“Diversity training programs largely don’t change attitudes, let alone behavior,” writes Iris Bohnet, Director of the Women and Public Policy Program at the Harvard Kennedy School in a dedicated issue of Harvard Business Review. We must “start by accepting that our minds are stubborn beasts,” she explains. “It’s hard to eliminate our biases, but we can design organizations that make it easier for our biased minds to get things right.”
For Bohnet and her colleagues, designing the right organization means structural changes that disable our biases – like orchestra auditions behind a curtain, or software tools that strip age, gender, socioeconomic background and educational information out of résumés.
But if we only create systems to strip people of the characteristics that make them different, aren’t we missing a critical opportunity to learn, accept, incorporate and celebrate different points of view?
Plenty of research has demonstrated that diverse teams make better decisions, are more innovative and have higher collective intelligence. But diverse teams are only able to tap into their own richness if people feel included.
Inclusion is about relationships. It’s about opening our heads and our hearts to different perspectives, it’s about hearing, seeing and valuing other people. It’s about creating an environment of trust and respect that permits people to make mistakes, to state a contrary viewpoint, to take a risk.
Where bias is born in ignorance and the narrowness of our life experiences, inclusion is born in openness and empathy.
Reflection Point fosters inclusive relationships by creating the space and the context for practice. And it works because it’s not about work - it’s about life’s challenges and triumphs, starting in a story.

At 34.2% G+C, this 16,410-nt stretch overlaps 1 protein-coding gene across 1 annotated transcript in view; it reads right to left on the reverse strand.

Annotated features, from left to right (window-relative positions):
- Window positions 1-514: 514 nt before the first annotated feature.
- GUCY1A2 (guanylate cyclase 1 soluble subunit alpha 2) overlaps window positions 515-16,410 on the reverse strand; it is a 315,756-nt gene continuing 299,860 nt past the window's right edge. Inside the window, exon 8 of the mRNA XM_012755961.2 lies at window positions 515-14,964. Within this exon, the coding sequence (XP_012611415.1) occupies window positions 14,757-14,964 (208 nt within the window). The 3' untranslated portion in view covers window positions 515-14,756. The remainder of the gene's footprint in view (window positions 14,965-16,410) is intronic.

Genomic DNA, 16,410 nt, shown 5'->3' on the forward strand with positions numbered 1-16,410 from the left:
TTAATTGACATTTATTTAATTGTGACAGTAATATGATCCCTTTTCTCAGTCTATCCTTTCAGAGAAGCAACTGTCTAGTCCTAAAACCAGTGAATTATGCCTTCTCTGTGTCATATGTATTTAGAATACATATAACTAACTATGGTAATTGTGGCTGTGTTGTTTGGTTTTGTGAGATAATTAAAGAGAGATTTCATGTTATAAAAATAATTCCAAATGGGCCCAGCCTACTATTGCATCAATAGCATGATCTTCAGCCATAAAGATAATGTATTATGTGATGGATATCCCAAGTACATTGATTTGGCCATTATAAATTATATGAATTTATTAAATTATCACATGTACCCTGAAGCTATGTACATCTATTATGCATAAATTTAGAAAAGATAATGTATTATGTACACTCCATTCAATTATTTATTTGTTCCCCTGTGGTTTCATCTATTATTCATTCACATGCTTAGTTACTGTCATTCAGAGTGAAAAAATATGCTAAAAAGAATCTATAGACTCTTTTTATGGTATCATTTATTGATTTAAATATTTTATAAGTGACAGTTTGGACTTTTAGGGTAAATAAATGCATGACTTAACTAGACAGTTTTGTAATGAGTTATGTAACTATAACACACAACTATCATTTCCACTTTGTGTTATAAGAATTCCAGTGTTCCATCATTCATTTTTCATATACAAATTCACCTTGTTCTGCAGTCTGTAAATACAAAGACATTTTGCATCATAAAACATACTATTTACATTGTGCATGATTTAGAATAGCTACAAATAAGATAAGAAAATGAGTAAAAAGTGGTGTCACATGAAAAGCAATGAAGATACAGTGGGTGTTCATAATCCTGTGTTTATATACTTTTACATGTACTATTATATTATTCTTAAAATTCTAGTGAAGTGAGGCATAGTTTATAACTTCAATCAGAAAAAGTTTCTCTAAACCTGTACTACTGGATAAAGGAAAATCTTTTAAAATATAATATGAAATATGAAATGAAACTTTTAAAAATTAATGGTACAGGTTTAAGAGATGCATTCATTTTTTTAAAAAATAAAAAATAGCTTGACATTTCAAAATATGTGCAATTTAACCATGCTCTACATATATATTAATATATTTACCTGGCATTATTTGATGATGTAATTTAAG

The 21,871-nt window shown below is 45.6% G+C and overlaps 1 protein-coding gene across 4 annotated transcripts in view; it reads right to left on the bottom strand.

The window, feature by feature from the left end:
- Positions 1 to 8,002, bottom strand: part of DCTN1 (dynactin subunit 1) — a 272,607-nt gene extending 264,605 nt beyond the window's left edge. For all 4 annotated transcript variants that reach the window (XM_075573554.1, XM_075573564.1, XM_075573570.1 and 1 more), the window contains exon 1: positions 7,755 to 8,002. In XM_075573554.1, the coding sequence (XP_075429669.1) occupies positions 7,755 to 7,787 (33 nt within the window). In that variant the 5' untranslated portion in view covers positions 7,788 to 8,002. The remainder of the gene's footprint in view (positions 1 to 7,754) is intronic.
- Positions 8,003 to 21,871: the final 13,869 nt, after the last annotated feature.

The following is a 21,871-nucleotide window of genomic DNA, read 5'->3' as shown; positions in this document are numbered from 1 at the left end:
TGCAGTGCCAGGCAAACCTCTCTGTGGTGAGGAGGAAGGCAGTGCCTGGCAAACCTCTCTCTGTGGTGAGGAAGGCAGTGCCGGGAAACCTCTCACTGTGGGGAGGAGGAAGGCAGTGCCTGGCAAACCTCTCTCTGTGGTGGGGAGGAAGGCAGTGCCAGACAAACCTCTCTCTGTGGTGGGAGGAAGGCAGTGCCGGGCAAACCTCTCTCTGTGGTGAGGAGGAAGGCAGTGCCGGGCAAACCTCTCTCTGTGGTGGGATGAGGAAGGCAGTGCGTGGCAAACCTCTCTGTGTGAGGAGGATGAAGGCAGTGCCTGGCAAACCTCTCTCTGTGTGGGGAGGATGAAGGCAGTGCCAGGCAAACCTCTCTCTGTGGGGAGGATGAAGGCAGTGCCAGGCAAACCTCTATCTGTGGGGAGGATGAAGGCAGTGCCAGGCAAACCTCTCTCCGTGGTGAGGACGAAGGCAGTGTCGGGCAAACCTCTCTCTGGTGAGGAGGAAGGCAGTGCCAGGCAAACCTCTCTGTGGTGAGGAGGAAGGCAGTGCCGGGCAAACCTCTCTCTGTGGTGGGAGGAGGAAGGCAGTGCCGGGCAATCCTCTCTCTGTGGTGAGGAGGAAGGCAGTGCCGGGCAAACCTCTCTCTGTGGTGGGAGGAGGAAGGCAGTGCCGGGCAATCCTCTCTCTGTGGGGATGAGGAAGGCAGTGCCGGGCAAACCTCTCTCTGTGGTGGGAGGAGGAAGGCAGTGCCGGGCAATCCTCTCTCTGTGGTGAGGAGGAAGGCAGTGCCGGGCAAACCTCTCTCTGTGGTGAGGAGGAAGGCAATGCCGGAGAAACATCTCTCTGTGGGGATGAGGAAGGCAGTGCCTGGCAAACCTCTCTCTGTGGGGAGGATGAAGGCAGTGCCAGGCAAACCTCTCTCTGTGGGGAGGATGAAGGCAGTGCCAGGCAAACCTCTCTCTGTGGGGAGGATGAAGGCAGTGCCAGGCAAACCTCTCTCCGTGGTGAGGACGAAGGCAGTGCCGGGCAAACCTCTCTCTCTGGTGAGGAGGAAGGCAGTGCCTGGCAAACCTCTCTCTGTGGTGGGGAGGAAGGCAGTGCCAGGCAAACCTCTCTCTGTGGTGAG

A shared story creates a safe and effective proxy for the conversations people normally don’t have at work, opening avenues to discuss race, religion, culture and even politics. But the story is only the beginning.
Here’s what happens. First, the personal narratives that come from a shared literature discussion change people’s perspectives about each other. Second, the discussion not only opens minds to the plight of others, but also creates powerful opportunities to feel heard. In short, it provides the critical two-way street to see, but also to be seen.
In an East Coast manufacturer, a group of colleagues at all levels read Julie Otsuka’s When the Emperor was Divine, a story about one family’s experiences in the Japanese internment camps during World War II. The group brought the historical context forward to the present, seeing the book as a lens to consider – and reconsider – the plight of refugees around the world.
For one young engineer, discussing the book created the occasion to “share a little bit about myself… it allowed people to talk about topics or ideas that revealed a little more about their mindset or the way that they operate or see the world.” He continued, “I have a lot of friends that come from immigrant families. Immigration for me is important. Depending on how similarly people thought, there’s that feeling of affirmation.”
One of his colleagues saw the book as a chance to revisit her own views on immigrants and refugees, “Before this book I was dead set against bringing refugees into this country because of everything that’s going on, all the violence. It made me think about that. You can’t just judge a whole race because of some militants. I wouldn’t want somebody to do it to me or somebody I love. It changes your mind, it changes your thinking about things.”
In the same issue of Harvard Business Review, Frank Dobbin and Alexandra Kalev cite research to demonstrate that contact between groups lessens bias. Diverse groups working side by side begin to see themselves as equals.
The contact matters. Contact across hierarchies and functions within a given organization, but also contact with the experiences of diverse characters in narrative literature. Other people’s stories (written or shared informally in conversation) create the platforms we need to question our biases and shape our willingness to learn more about others.
The structural solutions suggested by Bohnet and her colleagues reveal a belief (dare I say, a bias?) that developing human empathy is a slow and cumbersome process. Reflection Point outcomes demonstrate that it does not have to be.